“A Rich Spot of Earth”

Until yesterday I had no idea that Thomas Jefferson was the first American to grow rutabaga. According to Peter Hatch, recently retired director of Monticello’s gardens and grounds, author of “A Rich Spot of Earth”: Thomas Jefferson’s Revolutionary Garden at Monticello, and speaker at yesterday’s Garden Design Luncheon (an annual fundraiser for Blithewold’s education programs), […]

Grand finale

This weekend is the gardens’ final huzzah and I can hardly believe it. The season went by so quickly and it’s quite possible that the gardens have never been prettier than they are right this minute. It will break our hearts to have to start taking annuals out next week. But after Monday’s holiday the […]

Sun catchers

This whole glorious summer-like week I have been in raptures over the light. How it slides in sideways through the morning and afternoon… (Are you stuck inside then? Shame.) How it would be blinding if not for the brim of my hat and the contrast is high — the shadows are extra dark — but […]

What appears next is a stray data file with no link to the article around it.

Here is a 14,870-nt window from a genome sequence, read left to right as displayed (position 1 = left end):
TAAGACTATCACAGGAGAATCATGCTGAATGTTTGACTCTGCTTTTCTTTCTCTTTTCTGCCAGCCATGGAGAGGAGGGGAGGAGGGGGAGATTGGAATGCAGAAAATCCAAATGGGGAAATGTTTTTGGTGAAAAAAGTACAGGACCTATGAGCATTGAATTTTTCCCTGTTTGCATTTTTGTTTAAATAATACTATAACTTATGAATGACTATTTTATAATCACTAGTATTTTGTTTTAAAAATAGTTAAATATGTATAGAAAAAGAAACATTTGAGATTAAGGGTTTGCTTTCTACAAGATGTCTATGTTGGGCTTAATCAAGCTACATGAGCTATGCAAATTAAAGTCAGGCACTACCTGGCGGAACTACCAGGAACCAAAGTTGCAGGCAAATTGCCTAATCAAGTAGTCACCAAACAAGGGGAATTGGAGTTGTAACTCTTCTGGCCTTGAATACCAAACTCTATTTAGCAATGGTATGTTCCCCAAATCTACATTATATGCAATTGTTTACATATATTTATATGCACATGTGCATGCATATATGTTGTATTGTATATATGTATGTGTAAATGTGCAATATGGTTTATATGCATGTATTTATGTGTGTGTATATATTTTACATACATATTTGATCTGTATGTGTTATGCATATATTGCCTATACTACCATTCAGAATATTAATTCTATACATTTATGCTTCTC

Equanimity

It feels like the pendulum has paused exactly mid-swing, balanced between seasons, temperature extremes, and in the high blue sky between dewy mornings and golden afternoons. Right here, right now, everything, except maybe my raging allergies, feels like bliss. In time with the Autumnal equinox, we too are poised right at the edge of thinking […]

Kaleidoscope

I am always reluctant to say goodbye to summer but this morning, as I type with cold hands for the first time in months, I have to acknowledge a shift. The capricious weather has been bouncing from gray stormy back to sultry only to blow on a breeze to delicious apple-crisp. And visitors to the […]